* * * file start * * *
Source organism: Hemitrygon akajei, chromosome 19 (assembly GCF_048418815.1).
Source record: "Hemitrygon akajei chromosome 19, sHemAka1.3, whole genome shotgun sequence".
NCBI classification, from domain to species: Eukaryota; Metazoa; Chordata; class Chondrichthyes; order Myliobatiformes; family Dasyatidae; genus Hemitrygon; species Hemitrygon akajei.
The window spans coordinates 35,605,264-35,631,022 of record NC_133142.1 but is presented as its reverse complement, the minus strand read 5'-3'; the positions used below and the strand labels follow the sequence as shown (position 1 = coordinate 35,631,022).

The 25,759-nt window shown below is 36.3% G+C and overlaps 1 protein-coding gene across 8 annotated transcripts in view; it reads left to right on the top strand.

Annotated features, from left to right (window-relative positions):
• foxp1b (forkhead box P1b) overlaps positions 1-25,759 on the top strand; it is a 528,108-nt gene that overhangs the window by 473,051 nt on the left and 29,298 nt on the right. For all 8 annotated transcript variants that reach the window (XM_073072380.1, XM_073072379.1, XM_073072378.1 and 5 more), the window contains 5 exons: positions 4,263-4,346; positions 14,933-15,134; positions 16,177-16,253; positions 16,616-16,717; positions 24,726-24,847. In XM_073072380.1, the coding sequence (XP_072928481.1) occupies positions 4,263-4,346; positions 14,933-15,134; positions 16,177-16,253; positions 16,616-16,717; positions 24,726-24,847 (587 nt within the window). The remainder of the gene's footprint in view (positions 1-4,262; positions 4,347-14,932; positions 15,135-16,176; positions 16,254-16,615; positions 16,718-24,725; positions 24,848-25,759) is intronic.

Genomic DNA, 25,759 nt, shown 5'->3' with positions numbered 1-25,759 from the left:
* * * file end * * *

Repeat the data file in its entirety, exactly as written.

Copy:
Source organism: Hemitrygon akajei, chromosome 19 (assembly GCF_048418815.1).
Source record: "Hemitrygon akajei chromosome 19, sHemAka1.3, whole genome shotgun sequence".
NCBI classification, from domain to species: Eukaryota; Metazoa; Chordata; class Chondrichthyes; order Myliobatiformes; family Dasyatidae; genus Hemitrygon; species Hemitrygon akajei.
The window spans coordinates 35,605,264-35,631,022 of record NC_133142.1 but is presented as its reverse complement, the minus strand read 5'-3'; the positions used below and the strand labels follow the sequence as shown (position 1 = coordinate 35,631,022).

The 25,759-nt window shown below is 36.3% G+C and overlaps 1 protein-coding gene across 8 annotated transcripts in view; it reads left to right on the top strand.

Annotated features, from left to right (window-relative positions):
• foxp1b (forkhead box P1b) overlaps positions 1-25,759 on the top strand; it is a 528,108-nt gene that overhangs the window by 473,051 nt on the left and 29,298 nt on the right. For all 8 annotated transcript variants that reach the window (XM_073072380.1, XM_073072379.1, XM_073072378.1 and 5 more), the window contains 5 exons: positions 4,263-4,346; positions 14,933-15,134; positions 16,177-16,253; positions 16,616-16,717; positions 24,726-24,847. In XM_073072380.1, the coding sequence (XP_072928481.1) occupies positions 4,263-4,346; positions 14,933-15,134; positions 16,177-16,253; positions 16,616-16,717; positions 24,726-24,847 (587 nt within the window). The remainder of the gene's footprint in view (positions 1-4,262; positions 4,347-14,932; positions 15,135-16,176; positions 16,254-16,615; positions 16,718-24,725; positions 24,848-25,759) is intronic.

Genomic DNA, 25,759 nt, shown 5'->3' with positions numbered 1-25,759 from the left: